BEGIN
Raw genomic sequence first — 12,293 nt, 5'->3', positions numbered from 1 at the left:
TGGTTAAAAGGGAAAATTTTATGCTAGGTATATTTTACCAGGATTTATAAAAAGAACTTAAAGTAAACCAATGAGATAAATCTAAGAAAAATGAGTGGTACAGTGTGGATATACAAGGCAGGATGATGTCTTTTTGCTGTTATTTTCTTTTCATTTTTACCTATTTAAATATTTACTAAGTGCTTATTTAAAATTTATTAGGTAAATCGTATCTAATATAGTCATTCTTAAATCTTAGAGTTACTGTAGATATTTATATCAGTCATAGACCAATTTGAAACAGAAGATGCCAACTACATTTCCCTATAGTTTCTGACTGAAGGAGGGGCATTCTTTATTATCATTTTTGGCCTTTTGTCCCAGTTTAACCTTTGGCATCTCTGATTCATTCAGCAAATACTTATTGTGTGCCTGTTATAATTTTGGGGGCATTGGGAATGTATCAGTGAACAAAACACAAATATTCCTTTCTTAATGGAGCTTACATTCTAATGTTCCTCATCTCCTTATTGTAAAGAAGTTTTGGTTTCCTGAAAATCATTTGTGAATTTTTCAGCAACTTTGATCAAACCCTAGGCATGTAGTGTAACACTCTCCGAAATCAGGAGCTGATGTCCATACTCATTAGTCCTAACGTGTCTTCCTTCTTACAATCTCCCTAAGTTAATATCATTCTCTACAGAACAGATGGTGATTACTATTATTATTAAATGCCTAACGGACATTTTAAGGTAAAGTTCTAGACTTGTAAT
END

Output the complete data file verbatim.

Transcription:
Raw genomic sequence first — 12,293 nt, 5'->3', positions numbered from 1 at the left:
TGGTTAAAAGGGAAAATTTTATGCTAGGTATATTTTACCAGGATTTATAAAAAGAACTTAAAGTAAACCAATGAGATAAATCTAAGAAAAATGAGTGGTACAGTGTGGATATACAAGGCAGGATGATGTCTTTTTGCTGTTATTTTCTTTTCATTTTTACCTATTTAAATATTTACTAAGTGCTTATTTAAAATTTATTAGGTAAATCGTATCTAATATAGTCATTCTTAAATCTTAGAGTTACTGTAGATATTTATATCAGTCATAGACCAATTTGAAACAGAAGATGCCAACTACATTTCCCTATAGTTTCTGACTGAAGGAGGGGCATTCTTTATTATCATTTTTGGCCTTTTGTCCCAGTTTAACCTTTGGCATCTCTGATTCATTCAGCAAATACTTATTGTGTGCCTGTTATAATTTTGGGGGCATTGGGAATGTATCAGTGAACAAAACACAAATATTCCTTTCTTAATGGAGCTTACATTCTAATGTTCCTCATCTCCTTATTGTAAAGAAGTTTTGGTTTCCTGAAAATCATTTGTGAATTTTTCAGCAACTTTGATCAAACCCTAGGCATGTAGTGTAACACTCTCCGAAATCAGGAGCTGATGTCCATACTCATTAGTCCTAACGTGTCTTCCTTCTTACAATCTCCCTAAGTTAATATCATTCTCTACAGAACAGATGGTGATTACTATTATTATTAAATGCCTAACGGACATTTTAAGGTAAAGTTCTAGACTTGTAAT